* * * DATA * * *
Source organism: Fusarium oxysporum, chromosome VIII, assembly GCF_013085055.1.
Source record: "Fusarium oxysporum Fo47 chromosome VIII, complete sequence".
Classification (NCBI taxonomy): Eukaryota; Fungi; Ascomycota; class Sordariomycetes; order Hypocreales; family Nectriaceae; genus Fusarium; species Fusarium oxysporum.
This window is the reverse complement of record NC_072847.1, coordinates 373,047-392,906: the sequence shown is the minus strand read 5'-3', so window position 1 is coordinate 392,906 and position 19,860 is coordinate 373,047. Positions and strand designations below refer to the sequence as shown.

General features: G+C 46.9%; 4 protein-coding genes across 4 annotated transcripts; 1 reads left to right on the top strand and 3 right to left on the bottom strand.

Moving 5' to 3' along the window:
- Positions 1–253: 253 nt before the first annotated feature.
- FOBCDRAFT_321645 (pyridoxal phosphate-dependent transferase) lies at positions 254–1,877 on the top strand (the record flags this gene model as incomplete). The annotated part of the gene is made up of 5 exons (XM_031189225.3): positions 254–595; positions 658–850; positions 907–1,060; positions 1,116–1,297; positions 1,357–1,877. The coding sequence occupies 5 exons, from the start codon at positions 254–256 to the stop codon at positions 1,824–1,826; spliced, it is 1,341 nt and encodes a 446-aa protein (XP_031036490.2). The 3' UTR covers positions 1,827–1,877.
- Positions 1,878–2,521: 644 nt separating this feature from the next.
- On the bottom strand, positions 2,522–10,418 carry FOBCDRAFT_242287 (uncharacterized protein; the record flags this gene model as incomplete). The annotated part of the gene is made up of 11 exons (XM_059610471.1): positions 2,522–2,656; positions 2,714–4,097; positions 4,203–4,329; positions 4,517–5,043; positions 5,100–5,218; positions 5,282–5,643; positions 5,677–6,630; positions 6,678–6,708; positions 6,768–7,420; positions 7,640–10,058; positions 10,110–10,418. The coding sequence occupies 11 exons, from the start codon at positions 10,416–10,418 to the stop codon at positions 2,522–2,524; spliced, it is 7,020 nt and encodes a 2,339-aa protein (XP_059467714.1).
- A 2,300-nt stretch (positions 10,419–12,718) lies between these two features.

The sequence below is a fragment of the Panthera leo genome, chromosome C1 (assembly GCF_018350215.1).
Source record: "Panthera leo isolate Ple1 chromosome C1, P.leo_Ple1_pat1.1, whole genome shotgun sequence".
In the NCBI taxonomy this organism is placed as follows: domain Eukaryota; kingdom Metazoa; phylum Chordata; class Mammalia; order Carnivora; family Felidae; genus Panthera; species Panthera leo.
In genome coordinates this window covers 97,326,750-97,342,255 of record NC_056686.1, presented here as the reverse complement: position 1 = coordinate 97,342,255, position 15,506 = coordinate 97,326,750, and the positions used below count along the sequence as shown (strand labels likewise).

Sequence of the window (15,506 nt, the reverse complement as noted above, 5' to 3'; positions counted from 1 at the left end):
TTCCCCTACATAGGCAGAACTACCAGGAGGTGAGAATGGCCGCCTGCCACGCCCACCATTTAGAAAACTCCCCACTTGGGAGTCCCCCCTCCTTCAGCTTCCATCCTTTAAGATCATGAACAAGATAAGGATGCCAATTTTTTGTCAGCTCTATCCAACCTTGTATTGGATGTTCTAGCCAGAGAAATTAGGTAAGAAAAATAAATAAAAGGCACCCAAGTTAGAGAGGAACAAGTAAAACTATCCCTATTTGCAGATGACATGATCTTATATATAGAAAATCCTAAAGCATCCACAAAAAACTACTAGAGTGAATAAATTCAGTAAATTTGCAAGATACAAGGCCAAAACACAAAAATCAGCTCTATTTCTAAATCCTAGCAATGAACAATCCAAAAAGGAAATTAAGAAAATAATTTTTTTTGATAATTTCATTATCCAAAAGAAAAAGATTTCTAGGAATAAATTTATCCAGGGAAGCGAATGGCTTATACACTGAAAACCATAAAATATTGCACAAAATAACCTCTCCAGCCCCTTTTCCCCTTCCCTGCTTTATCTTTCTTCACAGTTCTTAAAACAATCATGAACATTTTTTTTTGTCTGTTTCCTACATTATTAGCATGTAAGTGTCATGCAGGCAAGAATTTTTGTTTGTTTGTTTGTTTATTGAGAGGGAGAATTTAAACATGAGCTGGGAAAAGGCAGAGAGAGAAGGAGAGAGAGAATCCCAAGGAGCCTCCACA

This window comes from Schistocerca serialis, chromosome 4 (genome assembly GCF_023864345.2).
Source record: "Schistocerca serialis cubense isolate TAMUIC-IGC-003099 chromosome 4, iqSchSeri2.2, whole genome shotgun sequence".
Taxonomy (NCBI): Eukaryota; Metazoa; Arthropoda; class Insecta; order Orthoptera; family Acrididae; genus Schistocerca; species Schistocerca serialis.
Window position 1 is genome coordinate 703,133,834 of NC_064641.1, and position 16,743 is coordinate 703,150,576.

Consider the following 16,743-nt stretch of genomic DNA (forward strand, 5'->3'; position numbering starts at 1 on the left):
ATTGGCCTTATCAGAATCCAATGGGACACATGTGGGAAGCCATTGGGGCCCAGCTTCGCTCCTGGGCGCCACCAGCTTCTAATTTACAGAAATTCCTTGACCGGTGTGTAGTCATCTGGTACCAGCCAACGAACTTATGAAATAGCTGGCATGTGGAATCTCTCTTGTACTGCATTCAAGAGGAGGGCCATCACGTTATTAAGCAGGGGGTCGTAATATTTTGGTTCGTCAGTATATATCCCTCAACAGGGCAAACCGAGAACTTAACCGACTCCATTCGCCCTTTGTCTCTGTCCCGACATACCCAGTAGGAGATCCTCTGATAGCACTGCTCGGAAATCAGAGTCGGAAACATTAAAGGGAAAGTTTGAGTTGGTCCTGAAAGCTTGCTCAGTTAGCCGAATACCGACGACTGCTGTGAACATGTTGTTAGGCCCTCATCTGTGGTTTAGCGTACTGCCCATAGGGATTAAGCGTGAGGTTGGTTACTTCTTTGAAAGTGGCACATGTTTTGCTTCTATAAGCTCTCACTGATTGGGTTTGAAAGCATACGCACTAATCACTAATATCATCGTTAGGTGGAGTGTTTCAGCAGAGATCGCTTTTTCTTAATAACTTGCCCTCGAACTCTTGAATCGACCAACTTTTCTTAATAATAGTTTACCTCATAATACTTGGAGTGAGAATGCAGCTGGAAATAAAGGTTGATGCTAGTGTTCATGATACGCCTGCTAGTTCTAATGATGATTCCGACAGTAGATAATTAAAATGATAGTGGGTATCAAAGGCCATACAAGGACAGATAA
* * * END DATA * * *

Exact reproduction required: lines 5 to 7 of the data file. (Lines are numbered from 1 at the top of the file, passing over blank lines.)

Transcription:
General features: G+C 46.9%; 4 protein-coding genes across 4 annotated transcripts; 1 reads left to right on the top strand and 3 right to left on the bottom strand.

Moving 5' to 3' along the window:
- Positions 1–253: 253 nt before the first annotated feature.